LOGIA, 29 (2020) vol. 1

Theology is commonly defined as »talk about God,« an etymological definition which even the Lutheran archtheologian Johann Gerhard did not spurn. But obviously there is more to say. After all, is the unregenerate classics professor »doing theology« when he lectures on the Greek New Testament, perhaps even somewhat accurately, yet without faith? Most of us sense that this is not exactly what we have in mind when we use the term theologia, even though it is at some level »talk about God.« Therefore, what is the relation of faith and piety to theology and the acquisition of theological knowledge (notitia)? If it is true that the way one defines theology will ultimately shape how he learns and teaches theology, then we must care-fully ask and answer the question: What is theology? In this book, Glenn Fluegge sees Johann Gerhard as uniquely positioned at a turning point in the history of theological education to give insight to the question. As Fluegge argues, Gerhard flourished before a major shift occurred that tended toward the professionalizing of theology into a group of distinct sciences and academic disciplines. Gerhard, in a sense, had one foot in the world of Luther, who emphasized the need for personal faith in the study of theology (as famously expressed through the triad: oratio, meditatio, tentatio) and one foot in what would become the world of modern university and seminary theological education.
Drawing on the thinking and controversies of his time, Gerhard was careful to define theology as a habitus practicus Θε?δοτος (»a God-given, practical disposition«). In this publication and revision of his doctoral dissertation, Fluegge explores this somewhat enigmatic, yet wholistic definition of theology through a careful analysis of Gerhard's writings, including insights from his Theological Commonplaces and Method of Theological Study.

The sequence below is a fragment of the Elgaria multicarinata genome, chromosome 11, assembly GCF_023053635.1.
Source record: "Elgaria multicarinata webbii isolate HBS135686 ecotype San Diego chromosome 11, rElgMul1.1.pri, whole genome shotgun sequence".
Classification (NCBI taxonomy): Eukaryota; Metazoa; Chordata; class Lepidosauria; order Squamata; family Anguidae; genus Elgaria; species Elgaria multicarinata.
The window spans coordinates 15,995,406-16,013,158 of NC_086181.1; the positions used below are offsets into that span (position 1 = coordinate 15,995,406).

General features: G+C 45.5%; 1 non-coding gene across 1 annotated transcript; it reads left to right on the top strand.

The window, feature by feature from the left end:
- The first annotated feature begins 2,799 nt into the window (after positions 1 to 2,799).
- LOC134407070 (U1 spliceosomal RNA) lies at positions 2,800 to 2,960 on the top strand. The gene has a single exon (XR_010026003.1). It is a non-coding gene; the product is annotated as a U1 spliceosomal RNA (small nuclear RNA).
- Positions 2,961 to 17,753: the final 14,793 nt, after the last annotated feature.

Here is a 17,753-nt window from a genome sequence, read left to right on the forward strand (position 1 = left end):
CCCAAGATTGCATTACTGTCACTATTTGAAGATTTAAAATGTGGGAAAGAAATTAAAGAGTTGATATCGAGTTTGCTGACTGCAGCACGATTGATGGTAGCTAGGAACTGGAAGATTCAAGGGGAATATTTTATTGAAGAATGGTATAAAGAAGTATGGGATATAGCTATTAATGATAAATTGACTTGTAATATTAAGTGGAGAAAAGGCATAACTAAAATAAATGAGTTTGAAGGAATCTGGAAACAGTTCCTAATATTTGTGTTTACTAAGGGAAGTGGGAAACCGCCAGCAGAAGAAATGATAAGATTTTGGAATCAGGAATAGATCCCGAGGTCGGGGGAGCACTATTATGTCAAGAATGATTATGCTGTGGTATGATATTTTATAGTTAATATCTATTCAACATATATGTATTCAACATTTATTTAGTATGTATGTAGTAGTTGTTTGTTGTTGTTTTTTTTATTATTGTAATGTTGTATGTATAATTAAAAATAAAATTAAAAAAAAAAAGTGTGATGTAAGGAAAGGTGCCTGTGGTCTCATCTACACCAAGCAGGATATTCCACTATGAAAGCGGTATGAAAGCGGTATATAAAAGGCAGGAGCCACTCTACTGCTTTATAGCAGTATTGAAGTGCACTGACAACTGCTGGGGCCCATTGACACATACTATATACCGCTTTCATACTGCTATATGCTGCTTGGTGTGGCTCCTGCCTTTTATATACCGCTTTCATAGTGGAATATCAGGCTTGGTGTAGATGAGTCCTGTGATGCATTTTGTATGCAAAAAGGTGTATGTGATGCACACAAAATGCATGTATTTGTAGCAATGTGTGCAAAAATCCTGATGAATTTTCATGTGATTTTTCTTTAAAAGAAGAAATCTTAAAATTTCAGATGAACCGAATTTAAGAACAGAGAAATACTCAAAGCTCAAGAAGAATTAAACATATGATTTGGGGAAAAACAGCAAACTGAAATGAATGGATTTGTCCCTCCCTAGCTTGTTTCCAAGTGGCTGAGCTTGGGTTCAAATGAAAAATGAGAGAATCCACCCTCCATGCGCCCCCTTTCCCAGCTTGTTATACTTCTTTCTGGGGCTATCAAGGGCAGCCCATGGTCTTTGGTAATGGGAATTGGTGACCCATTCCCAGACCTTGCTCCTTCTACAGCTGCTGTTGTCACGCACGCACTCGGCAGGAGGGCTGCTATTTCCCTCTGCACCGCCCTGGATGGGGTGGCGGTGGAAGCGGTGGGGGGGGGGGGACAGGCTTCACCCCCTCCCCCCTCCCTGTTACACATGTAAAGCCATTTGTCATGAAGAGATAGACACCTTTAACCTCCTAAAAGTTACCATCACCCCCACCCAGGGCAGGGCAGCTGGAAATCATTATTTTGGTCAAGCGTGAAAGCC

Luther himself was understandably wary of using the Aristotelian term habitus (»a having,« »disposition«) to describe theology. Luther, unlike Melanchthon, saw too much room for works-righteousness in this term with its long philosophical history. This later occasioned some controversy over the use of habitus to describe theology. Gerhard shared Luther's concerns, but ultimately he did not think that one had to be hopelessly Aristotelean by the use of this term. By adopting the qualifier (»God-given«) Gerhard eliminated any hint of synergism, and by calling it »mostly practical« removed any notion that theology could be separated from faith and piety (including any so-called »theology of the un-regenerate«).
It is difficult to navigate the fine line between theology as faith and theology as a discipline. Fleugge shows how difficult the task was and how well Gerhard did at such a pivotal time. A testimony to the staying-power of Gerhard's definition is its continual use even to this day by confessional Lutherans both in seminary classrooms (usually drawing on the works of Walther and Pieper) and in more modern writers of pastoral theologies (such as Harold Senkbeil). Perhaps the greater testimony, however, is the man himself, Johann Gerhard, who was not merely a dogmatician, nor merely a preacher, or a church superintendent, or a devotional writer and spiritual caregiver, but all of these together – a true theologian.
Any theological educator with the ability to navigate the technical terminology of the period and who desires a fuller understanding of this now-standard definition and its history will be aided by Fluegge’s well researched and clearly organized work.
Joshua J. Hayes

Rezensierter Titel:

Umschlagbild: Johann Gerhard (1582–1637) and the Conceptualization of <i>Theologia</i> at the Threshold of the »Age of Orthodoxy«

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Johann Gerhard (1582–1637) and the Conceptualization of Theologia at the Threshold of the »Age of Orthodoxy«

The Making of the Theologian
Fluegge, Glenn K./Klän, Werner/Kolb, Robert A.

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